The difficulty with mortgage insurance is that claims may result, not merely from the day to day risks associated with foreclosures caused by illness, death, marital or job problems, but also from widespread economic adversity and unemployment. Since the latter conditions are likely to coincide with a depressed stock market, the ability of mortgage insurance companies (MICs) to weather times of economic stress depends heavily on the aggressiveness of their investment portfolios.
In particular, there is little justification for sizable equity positions in MIC portfolios. One of the primary reasons non-life insurance companies hold common stock in their portfolios is to obtain protection against inflation. Unlike fire and casualty companies, however, mortgage insurers benefit from inflation because it increases the collateral value underlying the mortgages they insure.
Liquidity is another important issue. In 1966, 1969-70 and 1973-74, savings flows to thrift institutions were disrupted by high short-term interest rates. Mortgage lending activity decreased sharply, causing sharp reductions in the premium volume and cash flows of mortgage insurers. For this reason, short-term bonds are probably preferable to long-term ones as MIC investments.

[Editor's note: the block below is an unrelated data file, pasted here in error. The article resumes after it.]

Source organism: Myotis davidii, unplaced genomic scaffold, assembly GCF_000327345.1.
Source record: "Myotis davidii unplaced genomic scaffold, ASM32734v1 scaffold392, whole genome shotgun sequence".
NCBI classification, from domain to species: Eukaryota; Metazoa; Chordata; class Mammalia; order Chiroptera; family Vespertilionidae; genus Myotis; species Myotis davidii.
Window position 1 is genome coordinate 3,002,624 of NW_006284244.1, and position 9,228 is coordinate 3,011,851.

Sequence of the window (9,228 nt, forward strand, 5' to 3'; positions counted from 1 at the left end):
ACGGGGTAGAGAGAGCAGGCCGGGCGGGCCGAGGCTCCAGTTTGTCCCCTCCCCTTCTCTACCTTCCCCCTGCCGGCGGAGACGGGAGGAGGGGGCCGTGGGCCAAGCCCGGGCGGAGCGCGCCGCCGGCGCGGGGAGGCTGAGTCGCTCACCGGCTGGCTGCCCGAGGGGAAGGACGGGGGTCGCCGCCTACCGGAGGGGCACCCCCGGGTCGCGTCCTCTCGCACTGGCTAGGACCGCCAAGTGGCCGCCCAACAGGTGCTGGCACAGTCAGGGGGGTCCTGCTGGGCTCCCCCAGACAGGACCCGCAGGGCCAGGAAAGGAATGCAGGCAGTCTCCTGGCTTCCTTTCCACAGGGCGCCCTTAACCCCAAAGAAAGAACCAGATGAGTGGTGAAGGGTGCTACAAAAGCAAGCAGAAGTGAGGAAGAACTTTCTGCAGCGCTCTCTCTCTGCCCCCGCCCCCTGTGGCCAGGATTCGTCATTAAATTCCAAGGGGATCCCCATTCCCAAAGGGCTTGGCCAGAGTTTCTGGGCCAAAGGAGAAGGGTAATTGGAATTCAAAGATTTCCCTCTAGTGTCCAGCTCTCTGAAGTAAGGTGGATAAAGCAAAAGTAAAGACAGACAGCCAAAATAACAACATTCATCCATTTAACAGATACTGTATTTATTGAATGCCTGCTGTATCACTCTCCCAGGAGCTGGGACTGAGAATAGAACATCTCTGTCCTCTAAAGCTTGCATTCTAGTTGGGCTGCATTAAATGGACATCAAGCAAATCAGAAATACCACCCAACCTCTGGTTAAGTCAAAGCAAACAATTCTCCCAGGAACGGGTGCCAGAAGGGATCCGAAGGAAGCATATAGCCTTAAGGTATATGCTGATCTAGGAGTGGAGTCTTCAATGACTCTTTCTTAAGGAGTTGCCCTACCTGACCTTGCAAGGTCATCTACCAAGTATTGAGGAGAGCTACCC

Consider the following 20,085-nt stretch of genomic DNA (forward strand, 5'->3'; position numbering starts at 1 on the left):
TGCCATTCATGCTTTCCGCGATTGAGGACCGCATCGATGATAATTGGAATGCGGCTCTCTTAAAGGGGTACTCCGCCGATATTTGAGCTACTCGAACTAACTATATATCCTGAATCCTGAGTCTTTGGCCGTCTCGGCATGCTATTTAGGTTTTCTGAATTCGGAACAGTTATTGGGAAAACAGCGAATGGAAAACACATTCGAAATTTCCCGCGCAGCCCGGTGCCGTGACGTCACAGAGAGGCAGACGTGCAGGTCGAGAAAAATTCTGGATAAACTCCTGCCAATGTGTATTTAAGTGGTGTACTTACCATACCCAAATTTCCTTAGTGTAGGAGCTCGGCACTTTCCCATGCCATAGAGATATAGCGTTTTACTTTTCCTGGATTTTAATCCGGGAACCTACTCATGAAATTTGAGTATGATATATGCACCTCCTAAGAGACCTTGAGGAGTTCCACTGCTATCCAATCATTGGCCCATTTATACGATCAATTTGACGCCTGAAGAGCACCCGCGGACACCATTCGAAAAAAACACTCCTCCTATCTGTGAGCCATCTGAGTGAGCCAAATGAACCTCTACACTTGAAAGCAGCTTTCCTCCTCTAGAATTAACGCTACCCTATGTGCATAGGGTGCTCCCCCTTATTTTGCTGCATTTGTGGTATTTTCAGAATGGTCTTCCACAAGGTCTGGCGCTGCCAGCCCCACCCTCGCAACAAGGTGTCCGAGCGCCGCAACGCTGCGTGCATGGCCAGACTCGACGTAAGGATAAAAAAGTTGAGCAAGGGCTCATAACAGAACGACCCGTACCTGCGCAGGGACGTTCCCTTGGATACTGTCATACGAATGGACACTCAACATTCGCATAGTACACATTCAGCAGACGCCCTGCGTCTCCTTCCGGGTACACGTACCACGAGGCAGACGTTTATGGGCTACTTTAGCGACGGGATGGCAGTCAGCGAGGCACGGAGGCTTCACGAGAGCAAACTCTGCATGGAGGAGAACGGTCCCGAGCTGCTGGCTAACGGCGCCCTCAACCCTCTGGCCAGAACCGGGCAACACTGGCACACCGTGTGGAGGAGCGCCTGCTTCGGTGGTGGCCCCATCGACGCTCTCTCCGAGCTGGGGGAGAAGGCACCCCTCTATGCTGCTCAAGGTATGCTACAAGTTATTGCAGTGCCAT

About the only regulations constraining portfolio investment by mortgage insurers are prohibitions against participating in the real estate of mortgage markets. These regulations cannot be relied upon to prevent potential problems in MIC investment portfolios.